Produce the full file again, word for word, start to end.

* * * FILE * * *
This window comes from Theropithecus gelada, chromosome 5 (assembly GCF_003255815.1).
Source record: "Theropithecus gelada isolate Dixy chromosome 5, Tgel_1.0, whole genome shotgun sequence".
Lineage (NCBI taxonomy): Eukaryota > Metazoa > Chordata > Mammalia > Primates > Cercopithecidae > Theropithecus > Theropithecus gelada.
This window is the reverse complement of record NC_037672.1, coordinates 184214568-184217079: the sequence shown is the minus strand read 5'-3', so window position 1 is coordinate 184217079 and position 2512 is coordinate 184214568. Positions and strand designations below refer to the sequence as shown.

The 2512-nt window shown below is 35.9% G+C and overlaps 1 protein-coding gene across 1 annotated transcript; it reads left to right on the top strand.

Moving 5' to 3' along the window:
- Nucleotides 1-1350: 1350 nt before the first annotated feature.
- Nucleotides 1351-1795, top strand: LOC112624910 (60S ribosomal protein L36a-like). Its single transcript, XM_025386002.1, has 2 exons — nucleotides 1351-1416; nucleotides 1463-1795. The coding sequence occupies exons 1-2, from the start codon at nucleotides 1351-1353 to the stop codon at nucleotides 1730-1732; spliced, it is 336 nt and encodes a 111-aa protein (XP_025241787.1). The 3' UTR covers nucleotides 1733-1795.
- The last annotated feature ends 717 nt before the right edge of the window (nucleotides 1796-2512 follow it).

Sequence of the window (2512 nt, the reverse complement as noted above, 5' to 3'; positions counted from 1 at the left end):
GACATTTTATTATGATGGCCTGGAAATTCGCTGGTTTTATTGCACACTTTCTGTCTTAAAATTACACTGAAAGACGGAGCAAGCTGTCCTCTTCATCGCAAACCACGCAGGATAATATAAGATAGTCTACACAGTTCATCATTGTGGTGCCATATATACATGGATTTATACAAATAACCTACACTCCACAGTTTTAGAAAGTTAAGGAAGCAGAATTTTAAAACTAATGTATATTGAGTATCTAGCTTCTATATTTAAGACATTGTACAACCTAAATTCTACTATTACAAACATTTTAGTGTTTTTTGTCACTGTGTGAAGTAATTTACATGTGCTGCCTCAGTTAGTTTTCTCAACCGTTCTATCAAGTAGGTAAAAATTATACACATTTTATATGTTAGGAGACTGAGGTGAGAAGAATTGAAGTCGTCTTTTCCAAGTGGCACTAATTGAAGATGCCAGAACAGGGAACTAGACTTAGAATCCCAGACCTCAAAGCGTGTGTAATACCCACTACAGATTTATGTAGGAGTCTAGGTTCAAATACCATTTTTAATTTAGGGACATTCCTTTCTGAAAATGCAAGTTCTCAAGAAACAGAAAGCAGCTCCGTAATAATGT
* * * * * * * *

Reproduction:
This window comes from Theropithecus gelada, chromosome 5 (assembly GCF_003255815.1).
Source record: "Theropithecus gelada isolate Dixy chromosome 5, Tgel_1.0, whole genome shotgun sequence".
Lineage (NCBI taxonomy): Eukaryota > Metazoa > Chordata > Mammalia > Primates > Cercopithecidae > Theropithecus > Theropithecus gelada.
This window is the reverse complement of record NC_037672.1, coordinates 184214568-184217079: the sequence shown is the minus strand read 5'-3', so window position 1 is coordinate 184217079 and position 2512 is coordinate 184214568. Positions and strand designations below refer to the sequence as shown.

The 2512-nt window shown below is 35.9% G+C and overlaps 1 protein-coding gene across 1 annotated transcript; it reads left to right on the top strand.

Moving 5' to 3' along the window:
- Nucleotides 1-1350: 1350 nt before the first annotated feature.
- Nucleotides 1351-1795, top strand: LOC112624910 (60S ribosomal protein L36a-like). Its single transcript, XM_025386002.1, has 2 exons — nucleotides 1351-1416; nucleotides 1463-1795. The coding sequence occupies exons 1-2, from the start codon at nucleotides 1351-1353 to the stop codon at nucleotides 1730-1732; spliced, it is 336 nt and encodes a 111-aa protein (XP_025241787.1). The 3' UTR covers nucleotides 1733-1795.
- The last annotated feature ends 717 nt before the right edge of the window (nucleotides 1796-2512 follow it).

Sequence of the window (2512 nt, the reverse complement as noted above, 5' to 3'; positions counted from 1 at the left end):
GACATTTTATTATGATGGCCTGGAAATTCGCTGGTTTTATTGCACACTTTCTGTCTTAAAATTACACTGAAAGACGGAGCAAGCTGTCCTCTTCATCGCAAACCACGCAGGATAATATAAGATAGTCTACACAGTTCATCATTGTGGTGCCATATATACATGGATTTATACAAATAACCTACACTCCACAGTTTTAGAAAGTTAAGGAAGCAGAATTTTAAAACTAATGTATATTGAGTATCTAGCTTCTATATTTAAGACATTGTACAACCTAAATTCTACTATTACAAACATTTTAGTGTTTTTTGTCACTGTGTGAAGTAATTTACATGTGCTGCCTCAGTTAGTTTTCTCAACCGTTCTATCAAGTAGGTAAAAATTATACACATTTTATATGTTAGGAGACTGAGGTGAGAAGAATTGAAGTCGTCTTTTCCAAGTGGCACTAATTGAAGATGCCAGAACAGGGAACTAGACTTAGAATCCCAGACCTCAAAGCGTGTGTAATACCCACTACAGATTTATGTAGGAGTCTAGGTTCAAATACCATTTTTAATTTAGGGACATTCCTTTCTGAAAATGCAAGTTCTCAAGAAACAGAAAGCAGCTCCGTAATAATGT